#lang racket/base
  (provide conditional-require)
  (require (for-syntax racket/base syntax/parse))
    (define-syntax-class mod-name
      (pattern _:id)
      (pattern _:str)))
  (define-syntax (conditional-require stx)
    (syntax-parse stx
     [(_ test:boolean r1:mod-name r2:mod-name)
      (if (syntax-e #'test)
        #'(require r1)
        #'(require r2))]))


4.6 multi-check-true

 (require syntax-parse-example/multi-check-true/multi-check-true)
  package: syntax-parse-example


(multi-check-true expr ...)

The multi-check-true expands into a sequence of check-true unit tests. For example:

  (even? 0))

expands to code that behaves the same as:

(check-true #true)
(check-true #false)
(check-true (even? 0))

The main difference between the macro and the example is that the macro uses with-check-info* to improve test failure messages. If part of a multi-check-true fails, the error message points to the bad expression (rather than the multi-check-true macro).

  #lang racket/base
  (provide multi-check-true)
  (require rackunit (for-syntax racket/base syntax/srcloc syntax/parse))
  (define-syntax (multi-check-true stx)
    (syntax-parse stx
     [(_ e* ...)
          #,@(for/list ([e (in-list (syntax-e #'(e* ...)))])
               (define loc (build-source-location-list e))
               #`(with-check-info* (list (make-check-location '#,loc))
                   (λ () (check-true #,e)))))]))

4.7 define-datum-literal-set

 (require syntax-parse-example/define-datum-literal-set/define-datum-literal-set)
  package: syntax-parse-example


(define-datum-literal-set id (id ...))

syntax-parse can match literal symbols using the #:datum-literals option or the ~datum pattern form. These work well for a small number of literals.

Given a sequence of symbols, the define-datum-literal-set macro builds a syntax class that matches these symbols.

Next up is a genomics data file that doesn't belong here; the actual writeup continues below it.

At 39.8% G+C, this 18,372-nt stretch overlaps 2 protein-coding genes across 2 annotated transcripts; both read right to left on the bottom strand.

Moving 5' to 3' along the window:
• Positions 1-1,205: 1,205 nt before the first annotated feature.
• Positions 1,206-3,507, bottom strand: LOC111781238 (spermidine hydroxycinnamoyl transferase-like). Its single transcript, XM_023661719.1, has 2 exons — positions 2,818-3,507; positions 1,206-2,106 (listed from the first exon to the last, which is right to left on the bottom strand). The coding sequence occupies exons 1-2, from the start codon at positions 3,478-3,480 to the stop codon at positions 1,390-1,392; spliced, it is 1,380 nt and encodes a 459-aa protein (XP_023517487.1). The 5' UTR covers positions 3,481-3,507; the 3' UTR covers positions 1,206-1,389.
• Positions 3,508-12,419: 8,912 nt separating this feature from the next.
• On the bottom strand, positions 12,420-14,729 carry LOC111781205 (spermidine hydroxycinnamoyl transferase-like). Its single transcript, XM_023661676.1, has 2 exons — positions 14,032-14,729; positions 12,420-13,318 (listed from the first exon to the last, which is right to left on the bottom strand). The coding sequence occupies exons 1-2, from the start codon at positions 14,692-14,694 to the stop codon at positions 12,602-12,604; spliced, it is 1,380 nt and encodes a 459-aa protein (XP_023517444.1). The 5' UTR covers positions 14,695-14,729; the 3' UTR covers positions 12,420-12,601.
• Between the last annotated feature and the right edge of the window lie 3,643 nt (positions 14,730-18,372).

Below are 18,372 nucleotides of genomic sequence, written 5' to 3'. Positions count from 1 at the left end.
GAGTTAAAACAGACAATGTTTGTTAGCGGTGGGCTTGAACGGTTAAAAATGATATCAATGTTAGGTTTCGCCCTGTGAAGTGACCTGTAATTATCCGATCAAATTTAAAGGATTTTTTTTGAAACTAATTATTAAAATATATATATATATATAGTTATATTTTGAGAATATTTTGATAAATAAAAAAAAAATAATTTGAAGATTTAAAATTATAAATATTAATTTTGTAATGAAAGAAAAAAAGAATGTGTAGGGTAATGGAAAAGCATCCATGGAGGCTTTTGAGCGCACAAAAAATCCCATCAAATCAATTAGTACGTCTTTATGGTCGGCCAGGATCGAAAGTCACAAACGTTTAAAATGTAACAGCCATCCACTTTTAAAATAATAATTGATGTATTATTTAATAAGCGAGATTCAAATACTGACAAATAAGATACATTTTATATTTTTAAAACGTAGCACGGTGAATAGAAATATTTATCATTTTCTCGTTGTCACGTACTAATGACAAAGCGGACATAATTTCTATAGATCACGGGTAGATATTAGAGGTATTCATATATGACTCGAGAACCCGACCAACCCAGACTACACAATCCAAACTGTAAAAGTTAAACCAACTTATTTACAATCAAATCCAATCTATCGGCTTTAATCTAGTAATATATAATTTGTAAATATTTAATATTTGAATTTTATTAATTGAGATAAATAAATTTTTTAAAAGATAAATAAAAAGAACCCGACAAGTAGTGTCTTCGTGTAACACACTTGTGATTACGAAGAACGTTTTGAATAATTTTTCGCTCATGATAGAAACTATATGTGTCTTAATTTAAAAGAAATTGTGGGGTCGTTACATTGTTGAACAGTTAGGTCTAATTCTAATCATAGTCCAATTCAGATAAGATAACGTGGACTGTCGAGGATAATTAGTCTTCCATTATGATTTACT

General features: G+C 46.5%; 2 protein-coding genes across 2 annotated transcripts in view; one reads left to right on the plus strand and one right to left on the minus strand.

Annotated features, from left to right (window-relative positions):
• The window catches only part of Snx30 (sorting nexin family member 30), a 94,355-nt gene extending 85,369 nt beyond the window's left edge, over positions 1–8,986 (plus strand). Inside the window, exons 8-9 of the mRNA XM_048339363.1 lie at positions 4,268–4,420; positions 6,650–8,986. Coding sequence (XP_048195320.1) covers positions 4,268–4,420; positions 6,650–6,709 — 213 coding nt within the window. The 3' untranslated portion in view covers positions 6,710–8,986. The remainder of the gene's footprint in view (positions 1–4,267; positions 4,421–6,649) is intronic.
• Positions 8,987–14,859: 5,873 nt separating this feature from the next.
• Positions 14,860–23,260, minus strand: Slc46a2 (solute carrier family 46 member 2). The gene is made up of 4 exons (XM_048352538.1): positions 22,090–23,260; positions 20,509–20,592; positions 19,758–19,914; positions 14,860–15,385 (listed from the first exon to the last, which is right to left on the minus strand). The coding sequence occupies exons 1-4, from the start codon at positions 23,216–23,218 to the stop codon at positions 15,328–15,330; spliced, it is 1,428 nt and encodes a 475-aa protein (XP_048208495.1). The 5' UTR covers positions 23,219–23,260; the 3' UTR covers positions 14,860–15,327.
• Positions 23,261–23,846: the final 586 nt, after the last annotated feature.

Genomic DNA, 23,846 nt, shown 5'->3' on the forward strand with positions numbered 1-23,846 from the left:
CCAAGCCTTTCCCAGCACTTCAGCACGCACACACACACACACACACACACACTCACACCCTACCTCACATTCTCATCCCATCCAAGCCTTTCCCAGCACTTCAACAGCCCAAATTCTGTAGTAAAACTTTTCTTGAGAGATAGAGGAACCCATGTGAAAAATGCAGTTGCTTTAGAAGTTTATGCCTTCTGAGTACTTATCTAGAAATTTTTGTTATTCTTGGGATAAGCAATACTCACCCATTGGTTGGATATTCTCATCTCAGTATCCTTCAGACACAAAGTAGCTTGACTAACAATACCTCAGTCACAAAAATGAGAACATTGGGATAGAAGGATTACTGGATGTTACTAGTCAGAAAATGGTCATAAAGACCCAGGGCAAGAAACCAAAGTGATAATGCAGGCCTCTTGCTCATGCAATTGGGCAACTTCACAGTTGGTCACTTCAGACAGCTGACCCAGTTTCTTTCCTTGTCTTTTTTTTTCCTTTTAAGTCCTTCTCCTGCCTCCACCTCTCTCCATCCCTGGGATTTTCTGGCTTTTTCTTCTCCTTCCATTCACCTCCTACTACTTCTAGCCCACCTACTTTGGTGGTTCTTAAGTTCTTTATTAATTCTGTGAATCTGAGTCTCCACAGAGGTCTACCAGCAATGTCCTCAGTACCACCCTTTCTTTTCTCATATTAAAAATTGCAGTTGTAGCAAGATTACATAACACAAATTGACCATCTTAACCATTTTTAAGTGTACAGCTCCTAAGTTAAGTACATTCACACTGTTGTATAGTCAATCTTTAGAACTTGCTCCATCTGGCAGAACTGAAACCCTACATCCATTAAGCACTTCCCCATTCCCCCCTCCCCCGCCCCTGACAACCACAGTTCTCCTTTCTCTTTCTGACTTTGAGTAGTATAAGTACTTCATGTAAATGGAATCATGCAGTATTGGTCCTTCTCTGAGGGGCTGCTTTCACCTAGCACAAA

(define-datum-literal-set C-keyword
  (auto break case char const continue default do double else))
(define-syntax (is-C-keyword? stx)
  (syntax-parse stx
   [(_ x:C-keyword)
   [(_ x)
(is-C-keyword? else)
(is-C-keyword? synchronized)

The macro works by defining a literal set and then a syntax class.

  #lang racket/base
  (provide define-datum-literal-set)
  (require (for-syntax racket/base racket/syntax syntax/parse))
  (define-syntax (define-datum-literal-set stx)
    (syntax-parse stx
     [(_ cls-name:id (lit*:id ...))
      #:with set-name (format-id stx "~a-set" (syntax-e #'cls-name))
        (define-literal-set set-name
          #:datum-literals (lit* ...)
        (define-syntax-class cls-name
          #:literal-sets ([set-name])
          (pattern (~or lit* ...)))) ]))

4.8 rec/c

 (require syntax-parse-example/rec-contract/rec-contract)
  package: syntax-parse-example


(rec/c id expr)

The rec/c macro uses Racket’s recursive-contract form to create anonymous recursive contracts.

  #lang racket/base
  (provide rec/c)
  (require racket/contract (for-syntax racket/base syntax/parse))
  (define-syntax-rule (rec/c t ctc)
    (letrec ([rec-ctc
              (let-syntax ([t (syntax-parser (_:id #'(recursive-contract rec-ctc)))])

> (define/contract (deep n)
    (-> integer? (rec/c t (or/c integer? (list/c t))))
    (if (zero? n)
      (list (deep (- n 1)))))
> (deep 4)


5 Reference

The syntax-parse-example language is a small language for documenting example macros. It:
  • uses the reader from scribble/base; and

  • provides a few utility functions, documented below.

Helpers for rendering documentation.


(tech/guide pre-content ...)  element?

  pre-content : pre-content?
Similar to tech, but links to The Racket Guide.


(tech/reference pre-content ...)  element?

  pre-content : pre-content?
Similar to tech, but links to The Racket Reference.


(racketfile filename)  element?

  filename : path-string?
Typesets the contents of the given file as if its contents were wrapped in a racketblock.